George Robert Twelves Hewes, a Boston shoemaker who participated in such key events of the American Revolution as the Boston Massacre and the Tea Party, might have been lost to history if not for his longevity and the historical mood of the 1830’s. When the Tea Party became a leading symbol of the Revolutionary era fifty years after the actual event, this ’common man’ in his nineties was ’discovered’ and celebrated in Boston as a national hero. Young pieces together this extraordinary tale, adding new insights about the role that individual and collective memory play in shaping our understanding of history.
“Masterful....A major contribution to an understanding of the role of ordinary people in important events.” —Michael Kenney, The Boston Globe
“Anyone interested in the American Revolution must put this at the top of their reading list. Anyone who believes that revising history is a suspect activity can begin their reeducation here.” —Gary Nash, author of History on Trial: Culture Wars and the Teaching of the Past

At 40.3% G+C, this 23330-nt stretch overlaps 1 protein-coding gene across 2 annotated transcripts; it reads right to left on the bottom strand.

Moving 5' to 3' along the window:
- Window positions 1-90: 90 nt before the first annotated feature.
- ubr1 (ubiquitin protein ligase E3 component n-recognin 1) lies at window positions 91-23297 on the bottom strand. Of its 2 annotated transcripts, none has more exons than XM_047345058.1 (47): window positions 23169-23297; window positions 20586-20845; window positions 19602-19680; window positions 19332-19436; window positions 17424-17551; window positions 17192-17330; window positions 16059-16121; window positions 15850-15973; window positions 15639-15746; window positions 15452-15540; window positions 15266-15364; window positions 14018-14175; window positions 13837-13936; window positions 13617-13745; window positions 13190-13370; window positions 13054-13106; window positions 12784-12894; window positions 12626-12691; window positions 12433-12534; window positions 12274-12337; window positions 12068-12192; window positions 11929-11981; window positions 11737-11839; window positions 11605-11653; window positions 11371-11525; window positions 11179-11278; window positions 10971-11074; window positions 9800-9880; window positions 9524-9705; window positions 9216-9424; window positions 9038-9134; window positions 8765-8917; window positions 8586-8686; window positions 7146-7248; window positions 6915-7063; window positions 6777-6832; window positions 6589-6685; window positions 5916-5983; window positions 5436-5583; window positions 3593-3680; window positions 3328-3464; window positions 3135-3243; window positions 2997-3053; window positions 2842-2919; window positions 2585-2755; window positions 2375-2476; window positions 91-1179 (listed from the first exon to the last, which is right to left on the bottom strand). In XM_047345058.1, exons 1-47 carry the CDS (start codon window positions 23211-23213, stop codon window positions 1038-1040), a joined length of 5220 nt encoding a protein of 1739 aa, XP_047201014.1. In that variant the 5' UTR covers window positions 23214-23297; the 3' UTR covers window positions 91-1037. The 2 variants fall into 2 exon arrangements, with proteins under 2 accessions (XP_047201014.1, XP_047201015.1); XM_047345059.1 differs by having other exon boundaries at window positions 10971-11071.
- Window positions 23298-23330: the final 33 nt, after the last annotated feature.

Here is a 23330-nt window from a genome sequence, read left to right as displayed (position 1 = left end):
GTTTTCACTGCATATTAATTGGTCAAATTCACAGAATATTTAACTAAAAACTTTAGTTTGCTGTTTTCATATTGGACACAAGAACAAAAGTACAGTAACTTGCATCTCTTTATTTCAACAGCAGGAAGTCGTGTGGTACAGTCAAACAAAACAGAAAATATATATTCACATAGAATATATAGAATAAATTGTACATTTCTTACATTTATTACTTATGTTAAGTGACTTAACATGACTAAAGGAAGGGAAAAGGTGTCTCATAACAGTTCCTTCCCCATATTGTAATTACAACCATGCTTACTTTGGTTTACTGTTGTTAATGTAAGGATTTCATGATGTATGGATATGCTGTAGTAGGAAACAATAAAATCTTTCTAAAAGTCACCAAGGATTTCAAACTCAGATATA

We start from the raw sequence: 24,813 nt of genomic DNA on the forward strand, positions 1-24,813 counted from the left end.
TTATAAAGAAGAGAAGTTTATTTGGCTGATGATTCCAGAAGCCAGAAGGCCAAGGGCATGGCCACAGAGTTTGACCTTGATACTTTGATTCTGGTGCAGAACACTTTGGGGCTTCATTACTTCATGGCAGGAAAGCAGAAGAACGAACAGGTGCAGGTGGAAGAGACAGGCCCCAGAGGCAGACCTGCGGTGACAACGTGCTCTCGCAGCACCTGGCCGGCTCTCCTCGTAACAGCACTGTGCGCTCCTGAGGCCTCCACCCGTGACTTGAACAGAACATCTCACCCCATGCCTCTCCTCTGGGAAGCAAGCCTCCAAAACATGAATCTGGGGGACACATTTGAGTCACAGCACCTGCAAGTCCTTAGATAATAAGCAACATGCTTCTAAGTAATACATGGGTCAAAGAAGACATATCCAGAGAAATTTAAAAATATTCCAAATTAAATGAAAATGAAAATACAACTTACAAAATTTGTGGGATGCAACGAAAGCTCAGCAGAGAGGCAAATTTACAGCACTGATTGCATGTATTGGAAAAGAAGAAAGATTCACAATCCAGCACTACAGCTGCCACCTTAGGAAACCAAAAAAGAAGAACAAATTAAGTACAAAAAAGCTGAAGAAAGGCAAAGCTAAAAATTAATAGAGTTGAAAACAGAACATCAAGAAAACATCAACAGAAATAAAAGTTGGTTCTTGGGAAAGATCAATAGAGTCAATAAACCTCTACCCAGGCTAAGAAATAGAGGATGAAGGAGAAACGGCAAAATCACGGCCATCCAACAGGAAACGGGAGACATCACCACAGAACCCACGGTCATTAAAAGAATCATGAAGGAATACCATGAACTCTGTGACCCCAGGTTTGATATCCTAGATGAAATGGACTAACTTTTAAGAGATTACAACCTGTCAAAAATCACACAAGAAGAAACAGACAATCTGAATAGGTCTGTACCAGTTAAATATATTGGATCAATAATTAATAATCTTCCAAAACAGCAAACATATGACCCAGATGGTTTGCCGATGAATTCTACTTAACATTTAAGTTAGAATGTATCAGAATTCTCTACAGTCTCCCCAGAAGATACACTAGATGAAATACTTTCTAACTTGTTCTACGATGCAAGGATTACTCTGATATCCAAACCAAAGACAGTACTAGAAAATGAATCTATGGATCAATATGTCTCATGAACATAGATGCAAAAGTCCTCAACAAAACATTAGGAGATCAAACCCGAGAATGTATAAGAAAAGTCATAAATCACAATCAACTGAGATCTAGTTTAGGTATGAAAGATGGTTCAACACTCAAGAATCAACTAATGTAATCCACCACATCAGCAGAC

“Every schoolchild knows (or used to know) about the Boston Tea Party and its place in American Revolutionary history. But what was it really like at Griffin’s Wharf on that famous night of December 16, 1773, when a band of patriots dumped the cargo of three British ships into the harbor? In The Shoemaker and the Tea Party, the historian Alfred F. Young tells the story by recounting the hitherto-obscure life of George Hewes, a struggling cobbler....The author makes the turmoil of the Colonial era in New England seem real and vivid....[A] thoughtful and revealing book.” —Herbert Kupferberg, Parade Magazine
“Significant and engaging....The reader not only receives a splendid case study in the workings of personal memory more than 160 years ago, but fresh insights into the process whereby survivors become heroes and patriotic myths are made.” —Michael Kammen, The New England Quarterly
“A wonderful model for anyone trying to reconstruct the life of an ordinary person involved in extraordinary historical events. Young’s meditation on the construction of memory is extremely thoughtful and provocative.” —Howard Zinn, author of A People’s History of the United States